The real treat was to come in the evening when the full majesty of the night sky emerged. There are actually just as many stars above a city, but relative light levels mean that we rarely glimpse the night sky with such clarity. The sky was clear over the WA Border and it was time to get the camera out. Using the car roof as a tripod and time delay for the trigger and the lens on its widest setting I set out in the chill evening to capture an imperfect image of the Milky Way.

Milky Way galaxy

 

Milky Way galaxy

This sight truly deserves the epithets ‘awesome’ and ‘sublime’.

Against this backdrop, it seems that in the morning we went from the sublime to the ridiculous as we took in the full scale of the ‘big’ kangaroo, named Rooie II which stands about 5metres tall and holds a vegemite jar (formerly painted as a beer can in times past).

The Big Kangaroo

And of course the sign to everywhere…

sign to everywhere

It is a reminder that no matter how far we roam, we are always a measurable distance from home; and that we are a rather special and fragile species on a small rock within a vast universe.



Trekking pole tripod – camera mount

Travel with a tripod? Planning for a long trek on foot, it is important to pack and travel as light as possible. But does that mean you have to compromise on recording the experience? I pondered that when considering alternatives to a camera tripod. For the Camino de Santiago de Compostela I will be taking my DSLR camera because I anticipate some unique sights – perhaps in low light, or long exposures. For this, I would normally take a lightweight tripod. But walking is serious business, and weight is a serious issue.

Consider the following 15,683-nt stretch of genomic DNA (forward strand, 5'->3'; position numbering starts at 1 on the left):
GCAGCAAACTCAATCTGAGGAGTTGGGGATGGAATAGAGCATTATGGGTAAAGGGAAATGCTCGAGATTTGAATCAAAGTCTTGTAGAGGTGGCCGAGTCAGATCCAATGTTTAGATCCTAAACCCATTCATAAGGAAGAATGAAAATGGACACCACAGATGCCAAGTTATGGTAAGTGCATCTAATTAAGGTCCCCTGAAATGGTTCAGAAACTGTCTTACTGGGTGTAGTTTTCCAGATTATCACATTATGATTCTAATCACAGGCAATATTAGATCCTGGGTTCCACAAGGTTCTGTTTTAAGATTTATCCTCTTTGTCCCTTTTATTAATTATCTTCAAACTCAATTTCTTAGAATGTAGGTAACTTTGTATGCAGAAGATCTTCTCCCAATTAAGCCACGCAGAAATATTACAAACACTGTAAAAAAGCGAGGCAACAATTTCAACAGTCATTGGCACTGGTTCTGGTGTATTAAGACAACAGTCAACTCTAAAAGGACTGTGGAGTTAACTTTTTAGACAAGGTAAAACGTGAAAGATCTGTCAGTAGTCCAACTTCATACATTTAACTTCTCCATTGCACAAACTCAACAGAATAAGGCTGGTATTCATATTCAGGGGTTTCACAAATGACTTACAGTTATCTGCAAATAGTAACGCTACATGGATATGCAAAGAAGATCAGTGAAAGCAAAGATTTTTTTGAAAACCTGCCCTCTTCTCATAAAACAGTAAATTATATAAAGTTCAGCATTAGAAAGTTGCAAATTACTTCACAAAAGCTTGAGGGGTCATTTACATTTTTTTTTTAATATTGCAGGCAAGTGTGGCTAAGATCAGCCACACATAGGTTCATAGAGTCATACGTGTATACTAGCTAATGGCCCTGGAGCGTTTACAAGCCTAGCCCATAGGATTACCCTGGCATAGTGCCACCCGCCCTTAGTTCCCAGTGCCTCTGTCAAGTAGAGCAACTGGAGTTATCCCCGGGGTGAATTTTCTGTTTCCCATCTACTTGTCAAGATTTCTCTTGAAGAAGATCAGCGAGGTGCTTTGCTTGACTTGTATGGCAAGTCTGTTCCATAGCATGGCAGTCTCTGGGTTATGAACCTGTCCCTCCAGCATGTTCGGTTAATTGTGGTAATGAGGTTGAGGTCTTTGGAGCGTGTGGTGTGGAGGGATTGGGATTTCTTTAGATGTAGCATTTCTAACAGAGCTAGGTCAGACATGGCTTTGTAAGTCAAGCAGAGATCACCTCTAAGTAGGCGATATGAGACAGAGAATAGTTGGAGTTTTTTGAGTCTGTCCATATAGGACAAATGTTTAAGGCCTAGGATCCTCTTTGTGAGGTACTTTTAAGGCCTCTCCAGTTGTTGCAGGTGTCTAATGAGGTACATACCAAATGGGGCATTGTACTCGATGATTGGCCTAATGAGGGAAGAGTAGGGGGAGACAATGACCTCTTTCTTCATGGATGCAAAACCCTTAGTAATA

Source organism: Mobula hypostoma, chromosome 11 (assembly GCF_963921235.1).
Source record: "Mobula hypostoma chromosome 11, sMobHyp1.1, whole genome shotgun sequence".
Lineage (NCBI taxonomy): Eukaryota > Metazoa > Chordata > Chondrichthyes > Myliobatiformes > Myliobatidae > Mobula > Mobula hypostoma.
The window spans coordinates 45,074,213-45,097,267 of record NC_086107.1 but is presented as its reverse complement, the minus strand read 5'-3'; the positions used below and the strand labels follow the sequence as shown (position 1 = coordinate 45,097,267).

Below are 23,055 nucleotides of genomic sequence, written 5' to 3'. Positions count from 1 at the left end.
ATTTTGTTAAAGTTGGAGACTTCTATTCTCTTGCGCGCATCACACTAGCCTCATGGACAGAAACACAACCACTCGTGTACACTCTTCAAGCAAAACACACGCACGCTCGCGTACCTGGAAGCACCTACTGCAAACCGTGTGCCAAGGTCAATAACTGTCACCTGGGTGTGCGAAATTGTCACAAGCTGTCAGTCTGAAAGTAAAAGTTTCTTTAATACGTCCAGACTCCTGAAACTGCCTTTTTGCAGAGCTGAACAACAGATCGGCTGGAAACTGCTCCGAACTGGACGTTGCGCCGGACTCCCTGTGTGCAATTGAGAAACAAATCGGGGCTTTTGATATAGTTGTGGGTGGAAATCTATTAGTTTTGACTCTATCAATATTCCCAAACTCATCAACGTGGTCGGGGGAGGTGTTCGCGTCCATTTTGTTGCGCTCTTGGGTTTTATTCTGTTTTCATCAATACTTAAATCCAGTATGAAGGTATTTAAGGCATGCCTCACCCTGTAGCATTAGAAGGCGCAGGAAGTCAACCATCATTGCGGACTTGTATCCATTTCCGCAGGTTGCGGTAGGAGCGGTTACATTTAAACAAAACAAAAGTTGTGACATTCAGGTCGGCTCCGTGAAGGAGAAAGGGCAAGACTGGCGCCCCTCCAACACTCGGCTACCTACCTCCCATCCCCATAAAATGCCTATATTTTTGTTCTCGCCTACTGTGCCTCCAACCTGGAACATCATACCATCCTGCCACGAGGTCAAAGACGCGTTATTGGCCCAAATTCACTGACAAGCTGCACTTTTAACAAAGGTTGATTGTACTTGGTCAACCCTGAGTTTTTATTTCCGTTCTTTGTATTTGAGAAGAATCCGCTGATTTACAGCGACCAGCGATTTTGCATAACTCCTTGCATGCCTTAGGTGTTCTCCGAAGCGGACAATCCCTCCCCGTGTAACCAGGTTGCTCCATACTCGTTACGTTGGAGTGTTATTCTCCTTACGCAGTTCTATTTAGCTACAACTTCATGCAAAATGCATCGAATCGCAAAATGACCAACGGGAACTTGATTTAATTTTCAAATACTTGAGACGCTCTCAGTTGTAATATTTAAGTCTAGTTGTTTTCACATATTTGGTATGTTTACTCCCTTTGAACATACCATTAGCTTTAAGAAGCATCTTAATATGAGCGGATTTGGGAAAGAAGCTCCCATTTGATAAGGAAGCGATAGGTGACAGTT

After some online searching, it came down to either a really small low tripod or finding a convenient rock or wall or post. But, being a bit of a tinkerer I also checked out Thingiverse.com and, sure enough, there was a design for a trekking pole camera mount. What a great concept! Of course, my wife and I will be walking with trekking poles for stability and to keep weight off our knees – which means we have four between us.

I considered making something like that from wood – fairly straightforward – but if you know someone with a 3D printer – or happen to have recently acquired a hobby-level one then it’s time to put the machine to work and make something more useful than a plastic unicorn…

It took a couple of tries, but the finished mount came out light and strong

Trekking pole camera mount

Trekking pole camera mount

I added a 1/4 inch x 1/2 inch bolt to mount the tripod ball head

Trekking pole camera mount

Trekking pole camera mount

And then it was time to test the full assembly with the upturned trekking poles – and it is very stable! I have no hesitation in trusting the weight of the camera to this setup:

Trekking pole camera mount

Trekking pole camera mount

For the addition of a few grams I now have a very workable alternative to lugging a tripod. The key thing here is that sometimes it’s worth taking a fresh look at what you already have to find creative solutions:-)